• It might dredge up some traumatic memories – This season is a wonderful time for family connection…if you grew up in a stable and safe household. Even for those who did, there are usually complex and often challenging dynamics. So, the holiday season can bring up traumatic memories—ones I might still be processing with my treatment team. The unexpected nature of these exposures can be anxiety inducing.

As much as you might want you, you can’t eradicate all the holiday difficulties any more than you can fix my brain. But that’s okay because I need to go through these challenges. I need to rewire the neuropathways in my brain—in simpler terms: I need to understand that these anxieties are not the threats my brain has interpreted them to be.

What Can You Do?

First of all, the fact that you are reading this letter is one of the kindest gifts you can give to me this season. We were created to be in community—to rejoice, mourn, and fight together. That means that just like I want to be there for you, I am asking you to be in the thick of this with me. I really need you.

I might want to have specific support as we gather for Thanksgiving or enjoy Christmas. If so, it is my responsibility to communicate my needs—something I’m continually working on. If you have questions on how to support me though, please ask. That would be a wonderful blessing.

More than anything though: will you please be gentle with me?

More than anything though, I have one request: will you please be gentle with me? It’s hard to say exactly how hard I’ll be kicking the eating disorder the next time I get to see you. Sometimes, I’m landing high kicks; other times, I can only manage a defiant stomp. But make no mistake: I am fighting!

As I do, will you please fight with me? Will you extend grace and avoid using judgmental language? Will you avoid speaking about diets or body sizes—whether mine or others? We have the opportunity to connect over things that are much more valuable than someone’s new exercise regimen or how many calories are in the cookies.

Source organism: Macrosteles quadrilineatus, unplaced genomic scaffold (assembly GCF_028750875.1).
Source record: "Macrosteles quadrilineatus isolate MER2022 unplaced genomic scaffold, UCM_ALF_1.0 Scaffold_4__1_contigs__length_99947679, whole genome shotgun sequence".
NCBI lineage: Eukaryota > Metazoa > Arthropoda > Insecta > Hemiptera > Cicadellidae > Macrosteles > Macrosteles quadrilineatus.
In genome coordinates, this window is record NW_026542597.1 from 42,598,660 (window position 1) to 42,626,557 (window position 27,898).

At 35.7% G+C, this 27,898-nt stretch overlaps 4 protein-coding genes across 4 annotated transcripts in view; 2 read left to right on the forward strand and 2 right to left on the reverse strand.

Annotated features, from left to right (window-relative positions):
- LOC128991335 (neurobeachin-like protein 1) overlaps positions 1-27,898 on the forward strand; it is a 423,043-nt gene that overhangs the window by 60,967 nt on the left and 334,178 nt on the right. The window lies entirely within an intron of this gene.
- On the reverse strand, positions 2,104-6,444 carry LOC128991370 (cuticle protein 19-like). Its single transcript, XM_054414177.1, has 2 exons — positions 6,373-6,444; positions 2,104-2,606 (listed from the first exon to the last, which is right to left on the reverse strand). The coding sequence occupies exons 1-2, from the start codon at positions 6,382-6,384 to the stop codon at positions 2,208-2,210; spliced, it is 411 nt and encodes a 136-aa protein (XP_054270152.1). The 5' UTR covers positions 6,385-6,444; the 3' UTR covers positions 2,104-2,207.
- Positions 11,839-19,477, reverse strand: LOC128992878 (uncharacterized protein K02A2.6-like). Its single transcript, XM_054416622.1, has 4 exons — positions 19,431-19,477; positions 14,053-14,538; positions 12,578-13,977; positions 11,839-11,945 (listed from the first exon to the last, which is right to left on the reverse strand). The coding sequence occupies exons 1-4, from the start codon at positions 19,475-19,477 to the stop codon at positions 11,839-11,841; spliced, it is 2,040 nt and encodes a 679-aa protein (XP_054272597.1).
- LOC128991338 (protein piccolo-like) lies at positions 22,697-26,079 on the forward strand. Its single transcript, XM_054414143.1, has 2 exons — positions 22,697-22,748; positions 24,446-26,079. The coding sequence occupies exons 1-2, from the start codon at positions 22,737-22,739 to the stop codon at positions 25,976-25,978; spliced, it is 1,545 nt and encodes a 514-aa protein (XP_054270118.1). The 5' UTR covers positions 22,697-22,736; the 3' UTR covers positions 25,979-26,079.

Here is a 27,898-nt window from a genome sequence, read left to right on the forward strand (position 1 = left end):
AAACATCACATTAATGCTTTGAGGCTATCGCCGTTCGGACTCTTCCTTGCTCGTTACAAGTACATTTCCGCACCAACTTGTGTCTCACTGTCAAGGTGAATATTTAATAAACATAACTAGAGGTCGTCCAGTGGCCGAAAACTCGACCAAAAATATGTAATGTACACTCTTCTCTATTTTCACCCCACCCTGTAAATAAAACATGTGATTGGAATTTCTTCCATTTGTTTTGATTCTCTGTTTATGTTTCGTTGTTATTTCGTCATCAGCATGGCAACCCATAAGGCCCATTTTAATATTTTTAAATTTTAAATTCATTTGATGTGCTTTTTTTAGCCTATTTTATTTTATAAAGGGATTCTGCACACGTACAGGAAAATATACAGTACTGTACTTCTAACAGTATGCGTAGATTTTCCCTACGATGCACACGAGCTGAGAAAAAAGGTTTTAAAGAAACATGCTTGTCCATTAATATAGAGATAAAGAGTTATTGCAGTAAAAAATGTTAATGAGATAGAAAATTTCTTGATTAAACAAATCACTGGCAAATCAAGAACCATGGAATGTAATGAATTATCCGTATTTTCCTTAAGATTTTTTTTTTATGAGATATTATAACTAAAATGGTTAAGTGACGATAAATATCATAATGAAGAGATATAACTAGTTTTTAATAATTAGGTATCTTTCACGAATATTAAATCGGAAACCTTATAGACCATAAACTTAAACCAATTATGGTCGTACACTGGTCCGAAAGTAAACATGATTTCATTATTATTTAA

Supportive Actions You Can Take

Below are a few ways you might be able to help, especially if you’re hosting a holiday gathering. Please keep in mind that my personal preferences might differ from this list. Can you please ask me if you have a doubt?

It’s still a little hard to express my needs (okay, maybe really hard!), and I’m doing it. I hope you will do that too, because this relationship is two-sided. That is what family—biological or chosen family—is all about. We are here for each other, but we aren’t here for the shame that tries to wedge its way in between. Deal?

I am thankful for you, I am a stronger warrior because of you, and I am berserk-level-excited to embrace this season with you (and stick it to the ED while I’m at it)!

Love,

Your Loved One Fighting An Eating Disorder

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4 thoughts on “Holidays and Eating Disorders: A Message for Loved Ones

  1. I have benefited much from your writing. It is so real that I can hear your voice saying these things. Now I can look out for those who need my attention and care and give them some support in practical ways. I am praying for you to “land high-kicks” this season.

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  2. Thank you Hannah. May the Lord fully heal us both and these are great words of how to help you or for me to explain to others how they can help me in my eating disorder recovery too . Love you in Christ sister!